COMMENTARY

Adv. Drug Alcohol Res., 07 October 2021
https://doi.org/10.3389/adar.2021.10012

Commentary: GPR160 De-Orphanization Reveals Critical Roles in Neuropathic Pain in Rodents (Finally, a Receptor for CART Peptide)

  • 1Department of Biomedical Sciences, Cooper Medical School of Rowan University, Camden, NJ, United States
  • 2Yerkes National Primate Research Center, Emory University, Atlanta, GA, United States

A Commentary on
GPR160 de-orphanization reveals critical roles in neuropathic pain in rodents

by Yosten GLC, Harada CM, Haddock C, Giancotti LA, Kolar GR, Patel R, Gou C, Chen Z, Zhang J, Doyle TM, Dickenson AH, Samson WK, and Salvemini D. (2020). J Clin Invest. 130:2587–92. doi: 10.1172/JCI133270

Signaling in rat brainstem via Gpr160 is required for the anorexigenic and antidipsogenic actions of cocaine- and amphetamine-regulated transcript peptide

by Haddock CJ, Almeida-Pereira G, Stein LM, Hayes MR, Kolar GR, Samson WK, et al. (2021). Am J Physiol Regul Integr Comp Physiol. 320:R236–49. doi: 10.1152/ajpregu.00096.2020

This commentary focuses on recent publications identifying a likely Cocaine-and-Amphetamine Regulated Transcript (CART) peptide (CARTp) receptor, namely the recently de-orphanized GPR160, some 26 years after the discovery of the CART mRNA. These publications are Yosten et al. [1], and Haddock et al. [2].

Background

The discovery of the CART transcript and peptides implicated CARTp as a neurotransmitter involved in the action of psychostimulants and neuroendocrine regulation [3, 4]. But it became evident that it was involved in many additional physiological processes including body weight and feeding, energy expenditure, physical activity, body temperature, endocrine regulation, drug abuse and reward, pain, stress, hypertension, anxiety and depression, recovery from stroke, and possibly others. There are many reviews and other citations describing the evidence for these effects [530]. The general belief was and is that CARTp is an important peptide neurotransmitter. Several peptides derived from proCART are likely active [10, 14, 31].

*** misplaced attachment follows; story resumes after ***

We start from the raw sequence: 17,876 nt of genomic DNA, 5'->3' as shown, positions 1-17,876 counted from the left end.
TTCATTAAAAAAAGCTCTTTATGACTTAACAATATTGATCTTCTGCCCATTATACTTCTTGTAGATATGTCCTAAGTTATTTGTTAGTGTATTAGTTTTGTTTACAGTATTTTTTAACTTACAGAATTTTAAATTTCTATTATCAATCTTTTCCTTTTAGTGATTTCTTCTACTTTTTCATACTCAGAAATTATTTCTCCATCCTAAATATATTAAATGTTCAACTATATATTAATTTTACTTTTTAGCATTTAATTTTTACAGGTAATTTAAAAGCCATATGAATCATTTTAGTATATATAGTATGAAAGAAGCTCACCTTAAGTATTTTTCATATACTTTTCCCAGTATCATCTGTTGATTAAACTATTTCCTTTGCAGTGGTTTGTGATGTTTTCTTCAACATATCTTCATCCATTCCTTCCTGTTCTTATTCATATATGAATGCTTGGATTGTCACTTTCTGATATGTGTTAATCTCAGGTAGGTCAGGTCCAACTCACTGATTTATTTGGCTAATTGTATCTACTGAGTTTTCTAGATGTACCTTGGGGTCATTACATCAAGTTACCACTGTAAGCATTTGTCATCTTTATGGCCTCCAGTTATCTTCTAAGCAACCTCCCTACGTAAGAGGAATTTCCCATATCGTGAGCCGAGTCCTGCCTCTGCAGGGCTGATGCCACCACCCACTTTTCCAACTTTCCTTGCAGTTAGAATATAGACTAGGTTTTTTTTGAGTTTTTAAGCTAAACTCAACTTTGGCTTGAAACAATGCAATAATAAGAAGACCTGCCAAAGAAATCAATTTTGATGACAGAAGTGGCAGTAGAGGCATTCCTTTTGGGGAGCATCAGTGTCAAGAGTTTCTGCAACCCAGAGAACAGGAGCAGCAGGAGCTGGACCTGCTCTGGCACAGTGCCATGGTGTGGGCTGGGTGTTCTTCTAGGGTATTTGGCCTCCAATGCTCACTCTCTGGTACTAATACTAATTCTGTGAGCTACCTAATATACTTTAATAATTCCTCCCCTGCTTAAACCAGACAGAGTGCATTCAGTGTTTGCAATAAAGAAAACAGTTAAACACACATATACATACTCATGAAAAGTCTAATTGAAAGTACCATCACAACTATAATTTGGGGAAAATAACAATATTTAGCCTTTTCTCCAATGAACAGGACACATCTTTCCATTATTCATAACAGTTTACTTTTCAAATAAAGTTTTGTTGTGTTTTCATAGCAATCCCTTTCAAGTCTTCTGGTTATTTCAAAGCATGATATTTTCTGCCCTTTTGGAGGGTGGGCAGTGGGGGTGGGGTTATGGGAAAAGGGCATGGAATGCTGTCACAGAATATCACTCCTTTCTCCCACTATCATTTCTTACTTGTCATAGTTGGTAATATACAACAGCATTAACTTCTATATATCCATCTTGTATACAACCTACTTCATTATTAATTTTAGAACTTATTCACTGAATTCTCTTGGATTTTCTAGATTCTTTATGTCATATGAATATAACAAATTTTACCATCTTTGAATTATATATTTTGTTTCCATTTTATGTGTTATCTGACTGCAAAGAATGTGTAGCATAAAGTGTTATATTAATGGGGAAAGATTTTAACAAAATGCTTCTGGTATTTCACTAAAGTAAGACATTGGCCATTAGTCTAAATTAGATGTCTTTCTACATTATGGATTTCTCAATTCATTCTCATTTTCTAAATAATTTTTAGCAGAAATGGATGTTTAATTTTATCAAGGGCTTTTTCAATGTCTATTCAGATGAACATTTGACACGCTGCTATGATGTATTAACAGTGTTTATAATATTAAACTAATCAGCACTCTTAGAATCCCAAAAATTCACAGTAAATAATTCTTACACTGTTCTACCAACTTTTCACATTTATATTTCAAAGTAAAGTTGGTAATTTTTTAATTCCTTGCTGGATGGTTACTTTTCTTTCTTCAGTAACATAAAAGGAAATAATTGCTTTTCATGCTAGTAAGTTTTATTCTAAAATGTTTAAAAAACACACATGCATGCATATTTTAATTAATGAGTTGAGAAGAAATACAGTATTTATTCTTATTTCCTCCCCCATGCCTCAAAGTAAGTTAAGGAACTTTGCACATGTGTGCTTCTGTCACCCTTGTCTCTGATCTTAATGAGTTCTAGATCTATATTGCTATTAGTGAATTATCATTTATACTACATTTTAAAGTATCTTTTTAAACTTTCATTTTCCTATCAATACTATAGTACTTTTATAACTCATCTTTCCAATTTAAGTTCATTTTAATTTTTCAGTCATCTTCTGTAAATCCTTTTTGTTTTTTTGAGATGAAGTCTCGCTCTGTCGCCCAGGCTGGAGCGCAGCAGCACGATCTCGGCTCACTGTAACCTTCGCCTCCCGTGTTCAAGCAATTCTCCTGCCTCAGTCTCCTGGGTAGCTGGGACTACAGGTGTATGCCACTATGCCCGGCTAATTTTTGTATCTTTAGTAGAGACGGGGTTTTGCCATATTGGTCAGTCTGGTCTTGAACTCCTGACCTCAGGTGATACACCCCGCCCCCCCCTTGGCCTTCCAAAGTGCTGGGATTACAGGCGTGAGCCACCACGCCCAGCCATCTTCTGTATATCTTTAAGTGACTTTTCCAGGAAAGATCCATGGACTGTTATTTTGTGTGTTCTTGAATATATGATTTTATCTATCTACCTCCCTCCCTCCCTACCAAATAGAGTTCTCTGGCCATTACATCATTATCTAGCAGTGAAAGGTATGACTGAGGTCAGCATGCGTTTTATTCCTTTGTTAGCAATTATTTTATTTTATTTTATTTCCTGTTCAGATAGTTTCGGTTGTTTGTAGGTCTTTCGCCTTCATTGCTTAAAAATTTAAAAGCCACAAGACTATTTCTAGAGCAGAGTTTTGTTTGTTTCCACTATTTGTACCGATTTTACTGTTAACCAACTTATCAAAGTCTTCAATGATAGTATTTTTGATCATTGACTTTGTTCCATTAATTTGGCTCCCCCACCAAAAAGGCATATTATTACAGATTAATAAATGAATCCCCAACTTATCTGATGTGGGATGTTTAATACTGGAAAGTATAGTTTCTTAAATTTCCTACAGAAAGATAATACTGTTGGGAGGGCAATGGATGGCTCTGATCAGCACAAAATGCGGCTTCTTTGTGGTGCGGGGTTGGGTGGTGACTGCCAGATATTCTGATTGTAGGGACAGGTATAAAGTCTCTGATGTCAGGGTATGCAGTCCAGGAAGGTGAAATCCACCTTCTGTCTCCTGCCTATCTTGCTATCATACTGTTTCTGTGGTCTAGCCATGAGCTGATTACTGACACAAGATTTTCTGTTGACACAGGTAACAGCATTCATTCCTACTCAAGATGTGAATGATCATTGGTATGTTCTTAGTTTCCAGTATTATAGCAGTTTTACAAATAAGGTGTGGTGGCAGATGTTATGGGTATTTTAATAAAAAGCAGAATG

Following the exciting discoveries of the peptide’s involvement in drug abuse [4, 7, 10, 11, 17, 30] and other processes, a critical need was for the identification and cloning of a CARTp receptor. There was evidence that a receptor existed, and it is briefly as follows. Responses to injections of CARTp were dose-responsive and the active peptide had structural requirements [14, 18, 22, 27, 3040]. Injections of CARTp increased levels of second messengers, a common post receptor event [20, 21, 25, 28, 4143]. Radiolabeled CARTp showed displaceable binding to neuronal cultured cells membranes, although and unusually so, not to adult brain tissue membranes [20, 27, 32, 42]. CARTp binding was altered by Gpp (nh)p - a G-protein binding ligand, and CARTp enhanced the binding of (35)S-GTP gamma S; these and other studies suggested that the receptor was a GPCR coupled to Gi/o [1921, 28, 43, 44]. See also the reviews cited at the end of the last paragraph.

Recent Discoveries

Given the existing evidence that a CARTp receptor is a GPCR, a reasonable approach to searching for a CART peptide receptor is to examine GPCR orphan receptors, receptors for which there are no known neurotransmitter ligands [29]. In studies of neuropathic pain, Yosten et al [1] found that an orphan receptor, GPR160 played a significant role in neuropathic pain and spinal cord. GPR160 was increased in spinal cord after traumatic nerve injury. Also, inhibition of GRR160 in the spinal cord prevented and reversed neuropathic pain but had no effect on normal pain. They then examined the connection between CARTp and GPR160 using antibodies (ab) and short interfering RNAs (si).